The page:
2 July 2009

Principles of athletic conditioning

In the last 12 months, I've rethought a few things in ultimate, both from a player's and coach's perspective.

Identifying what works is key to any decisions a coach makes about his or her team.

And this particularly applies to athletic conditioning, which for a small, amateur sport like ultimate is key.

Concepts of periodisation, measurement, goal-setting and individualisation are important.

But getting players to train can be the first goal. This requires setting fitness training in accessible places, setting out clearly what is required, establishing clear reporting guidelines  And managing and preventing injuries during a season of training.

When it comes to ways to make players accountable for the work they do, making fitness competitive can be a big step. Give those who make the biggest gains or attend the most, the bragging rights. Give 'em rewards. Put races and challenges into the activities.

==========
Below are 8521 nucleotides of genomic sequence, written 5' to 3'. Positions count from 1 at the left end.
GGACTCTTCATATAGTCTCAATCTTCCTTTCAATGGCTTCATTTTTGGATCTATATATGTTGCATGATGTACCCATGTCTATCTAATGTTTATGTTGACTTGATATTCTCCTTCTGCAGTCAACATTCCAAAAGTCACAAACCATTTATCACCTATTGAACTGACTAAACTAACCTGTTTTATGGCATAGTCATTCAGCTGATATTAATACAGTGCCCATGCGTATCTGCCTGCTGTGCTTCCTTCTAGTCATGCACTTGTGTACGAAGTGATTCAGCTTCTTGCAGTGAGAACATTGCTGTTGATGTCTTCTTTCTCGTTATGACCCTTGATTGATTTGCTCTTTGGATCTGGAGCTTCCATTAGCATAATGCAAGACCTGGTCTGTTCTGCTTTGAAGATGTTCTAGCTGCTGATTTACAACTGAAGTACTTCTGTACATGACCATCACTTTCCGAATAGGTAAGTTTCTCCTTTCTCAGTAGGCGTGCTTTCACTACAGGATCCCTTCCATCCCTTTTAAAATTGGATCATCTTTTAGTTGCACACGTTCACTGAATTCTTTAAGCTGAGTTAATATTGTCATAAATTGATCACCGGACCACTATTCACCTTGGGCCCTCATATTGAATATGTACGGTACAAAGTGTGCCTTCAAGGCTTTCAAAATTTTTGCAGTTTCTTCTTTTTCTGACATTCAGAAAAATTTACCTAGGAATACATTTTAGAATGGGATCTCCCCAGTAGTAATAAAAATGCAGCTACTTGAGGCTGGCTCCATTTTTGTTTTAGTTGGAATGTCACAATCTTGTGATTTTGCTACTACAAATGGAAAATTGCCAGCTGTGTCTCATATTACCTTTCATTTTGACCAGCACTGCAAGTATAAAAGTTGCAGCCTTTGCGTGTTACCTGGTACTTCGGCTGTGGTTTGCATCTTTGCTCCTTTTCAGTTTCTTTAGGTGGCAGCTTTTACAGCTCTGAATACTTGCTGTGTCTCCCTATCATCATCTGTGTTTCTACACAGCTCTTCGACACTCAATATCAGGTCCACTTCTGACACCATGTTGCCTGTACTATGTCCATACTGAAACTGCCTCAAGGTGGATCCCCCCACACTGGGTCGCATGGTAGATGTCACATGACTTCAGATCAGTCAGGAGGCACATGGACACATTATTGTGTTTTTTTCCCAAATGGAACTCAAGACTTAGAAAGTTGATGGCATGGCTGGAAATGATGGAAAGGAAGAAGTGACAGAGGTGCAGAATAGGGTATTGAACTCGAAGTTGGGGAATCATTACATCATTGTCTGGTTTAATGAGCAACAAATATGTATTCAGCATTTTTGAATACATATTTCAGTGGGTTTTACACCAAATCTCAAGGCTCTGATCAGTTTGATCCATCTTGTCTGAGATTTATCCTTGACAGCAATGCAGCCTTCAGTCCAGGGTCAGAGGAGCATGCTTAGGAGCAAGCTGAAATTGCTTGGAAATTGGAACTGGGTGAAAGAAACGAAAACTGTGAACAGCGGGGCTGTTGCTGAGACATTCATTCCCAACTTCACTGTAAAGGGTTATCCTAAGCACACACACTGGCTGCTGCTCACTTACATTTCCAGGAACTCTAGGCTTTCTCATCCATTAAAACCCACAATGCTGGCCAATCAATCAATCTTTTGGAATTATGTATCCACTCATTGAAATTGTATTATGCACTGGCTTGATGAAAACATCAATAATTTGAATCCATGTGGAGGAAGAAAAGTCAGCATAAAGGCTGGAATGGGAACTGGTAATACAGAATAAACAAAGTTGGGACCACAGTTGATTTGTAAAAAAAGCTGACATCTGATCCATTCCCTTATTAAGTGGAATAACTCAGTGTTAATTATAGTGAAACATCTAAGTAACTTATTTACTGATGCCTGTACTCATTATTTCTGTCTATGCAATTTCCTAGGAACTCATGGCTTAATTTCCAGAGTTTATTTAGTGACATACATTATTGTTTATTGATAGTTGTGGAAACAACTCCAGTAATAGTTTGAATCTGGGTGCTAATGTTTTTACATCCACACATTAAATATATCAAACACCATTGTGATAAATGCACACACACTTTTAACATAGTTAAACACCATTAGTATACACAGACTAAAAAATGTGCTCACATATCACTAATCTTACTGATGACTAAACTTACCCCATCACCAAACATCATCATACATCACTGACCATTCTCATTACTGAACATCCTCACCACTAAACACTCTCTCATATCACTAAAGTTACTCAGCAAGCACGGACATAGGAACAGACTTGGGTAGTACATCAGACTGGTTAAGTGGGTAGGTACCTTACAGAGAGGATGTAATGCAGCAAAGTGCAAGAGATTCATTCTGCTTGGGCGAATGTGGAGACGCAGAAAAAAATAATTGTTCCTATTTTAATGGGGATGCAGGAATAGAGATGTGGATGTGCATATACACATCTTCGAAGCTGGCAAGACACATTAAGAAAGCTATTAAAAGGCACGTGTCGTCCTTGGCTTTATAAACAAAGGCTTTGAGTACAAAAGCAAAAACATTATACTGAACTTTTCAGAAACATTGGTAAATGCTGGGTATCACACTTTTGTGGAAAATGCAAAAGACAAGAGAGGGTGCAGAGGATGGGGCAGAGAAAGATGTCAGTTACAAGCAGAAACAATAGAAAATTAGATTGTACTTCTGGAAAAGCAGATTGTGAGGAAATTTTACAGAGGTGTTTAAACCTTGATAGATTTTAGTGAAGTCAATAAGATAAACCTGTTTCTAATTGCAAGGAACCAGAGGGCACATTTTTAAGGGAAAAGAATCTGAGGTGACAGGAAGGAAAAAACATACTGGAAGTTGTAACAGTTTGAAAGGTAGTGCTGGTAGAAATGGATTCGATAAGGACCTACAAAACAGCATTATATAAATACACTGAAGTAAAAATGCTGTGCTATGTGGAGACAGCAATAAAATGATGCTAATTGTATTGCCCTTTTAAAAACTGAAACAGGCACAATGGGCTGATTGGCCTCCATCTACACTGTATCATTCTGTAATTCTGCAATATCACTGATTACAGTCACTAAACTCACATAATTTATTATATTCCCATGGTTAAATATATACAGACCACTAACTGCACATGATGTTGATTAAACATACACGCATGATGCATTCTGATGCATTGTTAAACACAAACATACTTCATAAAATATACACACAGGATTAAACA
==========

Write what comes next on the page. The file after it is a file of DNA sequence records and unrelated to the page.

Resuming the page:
The goal of winning your big comp in 3 months time won't drive most players on most nights to bust a gut.  But knowing that coming second in the next sprint would mean giving piggybacks and losing the food reward does motivate.

And this can all be simple and fun.

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